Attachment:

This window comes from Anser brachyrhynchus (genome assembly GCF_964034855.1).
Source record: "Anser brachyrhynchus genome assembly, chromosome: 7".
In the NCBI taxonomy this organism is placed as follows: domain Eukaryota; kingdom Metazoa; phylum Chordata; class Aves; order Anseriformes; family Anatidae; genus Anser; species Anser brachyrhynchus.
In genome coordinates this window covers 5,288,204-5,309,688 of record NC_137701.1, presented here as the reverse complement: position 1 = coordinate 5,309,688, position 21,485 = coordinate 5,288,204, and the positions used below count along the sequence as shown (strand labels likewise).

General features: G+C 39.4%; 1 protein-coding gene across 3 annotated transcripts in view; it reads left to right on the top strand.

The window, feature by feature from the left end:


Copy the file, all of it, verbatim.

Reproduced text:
This window comes from Anser brachyrhynchus (genome assembly GCF_964034855.1).
Source record: "Anser brachyrhynchus genome assembly, chromosome: 7".
In the NCBI taxonomy this organism is placed as follows: domain Eukaryota; kingdom Metazoa; phylum Chordata; class Aves; order Anseriformes; family Anatidae; genus Anser; species Anser brachyrhynchus.
In genome coordinates this window covers 5,288,204-5,309,688 of record NC_137701.1, presented here as the reverse complement: position 1 = coordinate 5,309,688, position 21,485 = coordinate 5,288,204, and the positions used below count along the sequence as shown (strand labels likewise).

General features: G+C 39.4%; 1 protein-coding gene across 3 annotated transcripts in view; it reads left to right on the top strand.

The window, feature by feature from the left end: